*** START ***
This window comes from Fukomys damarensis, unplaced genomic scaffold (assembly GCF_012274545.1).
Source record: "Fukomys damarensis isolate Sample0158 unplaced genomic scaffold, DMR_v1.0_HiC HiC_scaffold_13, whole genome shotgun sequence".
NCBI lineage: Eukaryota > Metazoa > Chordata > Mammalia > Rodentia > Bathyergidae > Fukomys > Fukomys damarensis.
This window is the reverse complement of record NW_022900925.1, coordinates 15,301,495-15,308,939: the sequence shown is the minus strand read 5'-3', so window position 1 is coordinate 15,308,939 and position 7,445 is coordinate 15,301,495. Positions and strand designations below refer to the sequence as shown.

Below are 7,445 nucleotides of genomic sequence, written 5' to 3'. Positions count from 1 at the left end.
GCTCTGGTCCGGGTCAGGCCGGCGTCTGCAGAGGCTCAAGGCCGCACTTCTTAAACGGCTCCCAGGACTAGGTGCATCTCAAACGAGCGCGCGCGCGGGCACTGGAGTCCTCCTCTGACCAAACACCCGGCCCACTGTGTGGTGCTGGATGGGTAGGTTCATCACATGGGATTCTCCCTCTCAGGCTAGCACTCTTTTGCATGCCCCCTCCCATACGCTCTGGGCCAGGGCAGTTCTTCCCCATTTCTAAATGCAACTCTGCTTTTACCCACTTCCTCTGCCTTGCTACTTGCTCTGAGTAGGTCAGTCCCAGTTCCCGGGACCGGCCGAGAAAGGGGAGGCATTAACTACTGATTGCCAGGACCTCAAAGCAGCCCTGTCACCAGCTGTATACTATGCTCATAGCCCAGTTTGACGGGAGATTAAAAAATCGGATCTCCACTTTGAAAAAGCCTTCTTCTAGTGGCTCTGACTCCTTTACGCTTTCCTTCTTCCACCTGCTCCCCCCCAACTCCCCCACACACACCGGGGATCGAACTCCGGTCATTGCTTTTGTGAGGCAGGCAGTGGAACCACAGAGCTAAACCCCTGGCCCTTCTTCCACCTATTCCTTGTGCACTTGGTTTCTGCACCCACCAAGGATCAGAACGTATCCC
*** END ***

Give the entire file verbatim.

This window comes from Fukomys damarensis, unplaced genomic scaffold (assembly GCF_012274545.1).
Source record: "Fukomys damarensis isolate Sample0158 unplaced genomic scaffold, DMR_v1.0_HiC HiC_scaffold_13, whole genome shotgun sequence".
NCBI lineage: Eukaryota > Metazoa > Chordata > Mammalia > Rodentia > Bathyergidae > Fukomys > Fukomys damarensis.
This window is the reverse complement of record NW_022900925.1, coordinates 15,301,495-15,308,939: the sequence shown is the minus strand read 5'-3', so window position 1 is coordinate 15,308,939 and position 7,445 is coordinate 15,301,495. Positions and strand designations below refer to the sequence as shown.

Below are 7,445 nucleotides of genomic sequence, written 5' to 3'. Positions count from 1 at the left end.
GCTCTGGTCCGGGTCAGGCCGGCGTCTGCAGAGGCTCAAGGCCGCACTTCTTAAACGGCTCCCAGGACTAGGTGCATCTCAAACGAGCGCGCGCGCGGGCACTGGAGTCCTCCTCTGACCAAACACCCGGCCCACTGTGTGGTGCTGGATGGGTAGGTTCATCACATGGGATTCTCCCTCTCAGGCTAGCACTCTTTTGCATGCCCCCTCCCATACGCTCTGGGCCAGGGCAGTTCTTCCCCATTTCTAAATGCAACTCTGCTTTTACCCACTTCCTCTGCCTTGCTACTTGCTCTGAGTAGGTCAGTCCCAGTTCCCGGGACCGGCCGAGAAAGGGGAGGCATTAACTACTGATTGCCAGGACCTCAAAGCAGCCCTGTCACCAGCTGTATACTATGCTCATAGCCCAGTTTGACGGGAGATTAAAAAATCGGATCTCCACTTTGAAAAAGCCTTCTTCTAGTGGCTCTGACTCCTTTACGCTTTCCTTCTTCCACCTGCTCCCCCCCAACTCCCCCACACACACCGGGGATCGAACTCCGGTCATTGCTTTTGTGAGGCAGGCAGTGGAACCACAGAGCTAAACCCCTGGCCCTTCTTCCACCTATTCCTTGTGCACTTGGTTTCTGCACCCACCAAGGATCAGAACGTATCCC